The impact of environmental pollution is generally monitored by measurements of pollutants in air, water, soil and food.
To collect data on environmental exposure and related health effects, and to obtain better information for public policy decision, the Flemish government initiated a five-year (2002-2006) systematic human biomonitoring programme covering around one-fifth of both its territory and population.
Human Biomonitoring (HBM) can be defined as "monitoring activities in human beings, using biomarkers, that focus on environmental exposures, diseases and/or disorders and genetic susceptibility, and their potential relationships".
Flemish Environment and Health Studies (FLEHS)
The first generation 'Flemish Centre of Expertise on Environment and Health' implemented the Flemish human biomonitoring programme, which measures concentrations of well characterized pollutants inside the human body by using biomarkers. The aim was to examine whether living in different areas in Flanders results in differences in exposure and early biological effects of pollutants in the human body. The programme collects a variety of biomarkers of exposure (including e.g. DDE, heavy metals, dioxins, exposure to PAHs and benzene) and effect (including e.g. DNA damage, asthma and allergy, ...) in eight areas and for three age groups (newborn babies, adolescents, elderly). The selected areas are characterized by different environmental loads and include two urban areas (Antwerp and Ghent), a fruit growing area, a rural area and four industrial areas (the harbours of Antwerp and Ghent, non ferrous melter, chemical industry and household waste incinerators). In the 8 areas 1196 mothers and their newborn babies, 1679 adolescents (14-15 years) and 1583 adults (50-65 years) were recruited. The study showed differences in biomarker values of exposure and effect for the different areas and found measurable biological effects at exposure levels well below current standards.
A participatory process was used in FLEHS II (2007-2011) to propose and finally select 2 hotspots of interest for human biomonitoring. The hypothesis was tested whether in the hot spot areas specific biomonitoring data (exposure and effects) are different from reference values that have been obtained over Flanders. As part of the second cycle of the biomonitoring program we obtained reference data for a much wider set of exposure biomarkers compared to the first cycle, this was emphasized by the slogan “What are you carrying with you?” Reference values for more than 50 biomarkers were generated.
The third cycle of the program (2012-2015) has allowed to generate time trends of internal pollutant levels in humans of the general population of Flanders. The program has also allowed to evaluate the associations between exposure levels and different health outcomes in prospective cohorts of the first two cycles of the Flemish environmental health surveys (FLEHSI and FLEHSII). In addition we have used the HBM data to estimate the positive effects on health as we have seen decreases in biomarker levels of specific metals and persistent organic pollutants over time. However FLEHS III has also shown that for some chemicals no decreasing time trends can be observed yet. Many other chemicals that emerge from new lifestyles and habits have never been investigated. Besides, we demonstrated that levels of environmental exposures are related to differences in socio- economic status (SES) of the study participants emphasizing inequity of exposures and presumably also in health risks. The need for targeted environmental protection guidance for subgroups in the population in relation to lifestyle and SES related is warranted.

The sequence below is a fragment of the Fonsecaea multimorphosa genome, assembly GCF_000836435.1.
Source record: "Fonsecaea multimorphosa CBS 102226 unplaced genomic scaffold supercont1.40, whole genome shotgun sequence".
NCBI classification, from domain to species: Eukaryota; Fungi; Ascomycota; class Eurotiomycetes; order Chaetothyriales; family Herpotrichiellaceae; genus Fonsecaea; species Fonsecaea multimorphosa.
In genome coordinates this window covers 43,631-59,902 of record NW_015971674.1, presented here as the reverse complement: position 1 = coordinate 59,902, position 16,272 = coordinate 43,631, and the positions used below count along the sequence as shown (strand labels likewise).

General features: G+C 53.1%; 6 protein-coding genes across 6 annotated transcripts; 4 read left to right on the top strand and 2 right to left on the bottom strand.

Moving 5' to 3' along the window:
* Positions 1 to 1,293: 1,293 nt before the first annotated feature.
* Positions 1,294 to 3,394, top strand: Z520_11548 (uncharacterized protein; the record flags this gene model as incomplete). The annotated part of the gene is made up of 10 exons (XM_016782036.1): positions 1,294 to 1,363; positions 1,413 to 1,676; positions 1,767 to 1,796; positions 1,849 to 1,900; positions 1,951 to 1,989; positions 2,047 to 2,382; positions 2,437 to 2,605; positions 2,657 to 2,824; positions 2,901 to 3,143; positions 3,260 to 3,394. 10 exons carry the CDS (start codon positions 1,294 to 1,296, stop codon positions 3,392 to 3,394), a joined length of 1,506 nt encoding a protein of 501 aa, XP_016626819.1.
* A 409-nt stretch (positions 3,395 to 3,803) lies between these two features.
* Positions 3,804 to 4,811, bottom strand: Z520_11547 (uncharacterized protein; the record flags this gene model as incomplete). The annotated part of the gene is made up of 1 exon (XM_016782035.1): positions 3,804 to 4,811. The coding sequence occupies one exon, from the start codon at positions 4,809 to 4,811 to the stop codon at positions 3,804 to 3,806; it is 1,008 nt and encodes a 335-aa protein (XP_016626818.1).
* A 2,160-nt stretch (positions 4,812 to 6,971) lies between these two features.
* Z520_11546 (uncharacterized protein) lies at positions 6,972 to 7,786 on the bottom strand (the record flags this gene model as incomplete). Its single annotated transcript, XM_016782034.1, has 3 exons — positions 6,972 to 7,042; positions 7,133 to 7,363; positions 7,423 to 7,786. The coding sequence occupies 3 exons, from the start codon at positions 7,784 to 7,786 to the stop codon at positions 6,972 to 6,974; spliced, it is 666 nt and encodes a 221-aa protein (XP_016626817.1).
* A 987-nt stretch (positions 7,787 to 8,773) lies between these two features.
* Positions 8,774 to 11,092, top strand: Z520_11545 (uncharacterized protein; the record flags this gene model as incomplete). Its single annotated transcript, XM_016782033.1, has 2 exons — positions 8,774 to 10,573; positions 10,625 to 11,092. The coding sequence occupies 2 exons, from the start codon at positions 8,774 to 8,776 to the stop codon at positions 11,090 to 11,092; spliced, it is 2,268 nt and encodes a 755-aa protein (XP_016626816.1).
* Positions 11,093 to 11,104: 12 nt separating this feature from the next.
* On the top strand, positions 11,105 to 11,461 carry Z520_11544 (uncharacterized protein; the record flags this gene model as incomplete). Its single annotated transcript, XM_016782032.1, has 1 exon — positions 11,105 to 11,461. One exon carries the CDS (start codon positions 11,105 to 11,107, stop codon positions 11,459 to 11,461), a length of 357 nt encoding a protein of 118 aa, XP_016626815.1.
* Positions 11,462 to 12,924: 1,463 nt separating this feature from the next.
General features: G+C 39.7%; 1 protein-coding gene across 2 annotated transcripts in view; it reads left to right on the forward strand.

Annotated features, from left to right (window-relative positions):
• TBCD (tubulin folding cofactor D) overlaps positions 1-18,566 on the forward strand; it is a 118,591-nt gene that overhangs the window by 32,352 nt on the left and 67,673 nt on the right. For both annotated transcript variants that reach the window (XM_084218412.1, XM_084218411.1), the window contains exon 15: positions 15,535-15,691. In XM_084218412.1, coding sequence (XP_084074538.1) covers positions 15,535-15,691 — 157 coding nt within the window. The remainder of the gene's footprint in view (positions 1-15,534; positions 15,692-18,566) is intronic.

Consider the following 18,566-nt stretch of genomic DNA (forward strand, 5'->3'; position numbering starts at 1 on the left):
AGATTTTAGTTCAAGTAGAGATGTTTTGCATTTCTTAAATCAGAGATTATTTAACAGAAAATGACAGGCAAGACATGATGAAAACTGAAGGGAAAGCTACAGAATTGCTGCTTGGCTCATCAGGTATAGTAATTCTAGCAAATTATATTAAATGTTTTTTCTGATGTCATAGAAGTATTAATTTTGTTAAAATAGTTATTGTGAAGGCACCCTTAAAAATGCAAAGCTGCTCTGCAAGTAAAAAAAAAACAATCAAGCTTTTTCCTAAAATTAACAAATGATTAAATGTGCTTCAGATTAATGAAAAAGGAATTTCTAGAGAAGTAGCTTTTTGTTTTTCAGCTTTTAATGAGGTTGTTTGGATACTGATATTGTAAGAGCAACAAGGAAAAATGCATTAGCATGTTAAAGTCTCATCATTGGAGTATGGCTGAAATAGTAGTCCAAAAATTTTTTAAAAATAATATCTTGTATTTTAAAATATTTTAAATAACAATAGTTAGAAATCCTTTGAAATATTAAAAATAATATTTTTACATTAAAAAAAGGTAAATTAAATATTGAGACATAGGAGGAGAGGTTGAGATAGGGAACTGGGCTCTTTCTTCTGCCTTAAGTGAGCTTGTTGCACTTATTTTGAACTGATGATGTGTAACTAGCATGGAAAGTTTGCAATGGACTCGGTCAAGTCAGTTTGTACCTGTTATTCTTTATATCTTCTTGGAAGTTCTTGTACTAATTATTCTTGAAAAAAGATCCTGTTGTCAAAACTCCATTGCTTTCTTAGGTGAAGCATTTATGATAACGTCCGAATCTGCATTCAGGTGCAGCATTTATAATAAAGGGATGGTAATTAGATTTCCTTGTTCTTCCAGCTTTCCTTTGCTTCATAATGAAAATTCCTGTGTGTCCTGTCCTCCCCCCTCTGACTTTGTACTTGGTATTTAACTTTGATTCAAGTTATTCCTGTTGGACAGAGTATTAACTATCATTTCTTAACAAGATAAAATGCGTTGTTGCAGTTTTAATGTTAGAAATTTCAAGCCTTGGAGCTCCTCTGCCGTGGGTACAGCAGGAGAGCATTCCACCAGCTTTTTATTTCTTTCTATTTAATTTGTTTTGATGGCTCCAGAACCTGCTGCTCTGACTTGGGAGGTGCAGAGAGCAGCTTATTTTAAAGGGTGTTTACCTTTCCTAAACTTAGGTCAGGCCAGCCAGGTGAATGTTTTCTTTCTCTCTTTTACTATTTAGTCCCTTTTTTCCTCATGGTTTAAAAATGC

A fourth FLEHS cycle is ongoing (2016-2020). This fourth cycle builds on strengths and experiences from the past and also addresses new upcoming challenges.
All reports and newsletters are available on the website of the Flemish Centre of Expertise on Environment and Health (www.milieu-en-gezondheid.be).
The Flemish Human Biomonitoring Programme (VHBP) and the resulting policy translation also put Flanders on the international map and are a source of inspiration for many European member states and the European Commission. On 1 January 2017, the European Human Biomonitoring Initiative was launched under the name HBM4EU, in which Flanders plays a major role. This Horizon 2020 project, in the form of a European Joint Programme (EJP), aims to generate cooperation between Member States within the field of human biomonitoring (HBM). It focuses specifically on improving knowledge about the exposure of the European population to chemicals and their potential health effects and on translating the results into concrete policy action at European, national and regional level. The European Commission foresees to invest a maximum of € 50 million over a period of five years on the basis of a co-financing of 70% for the total project.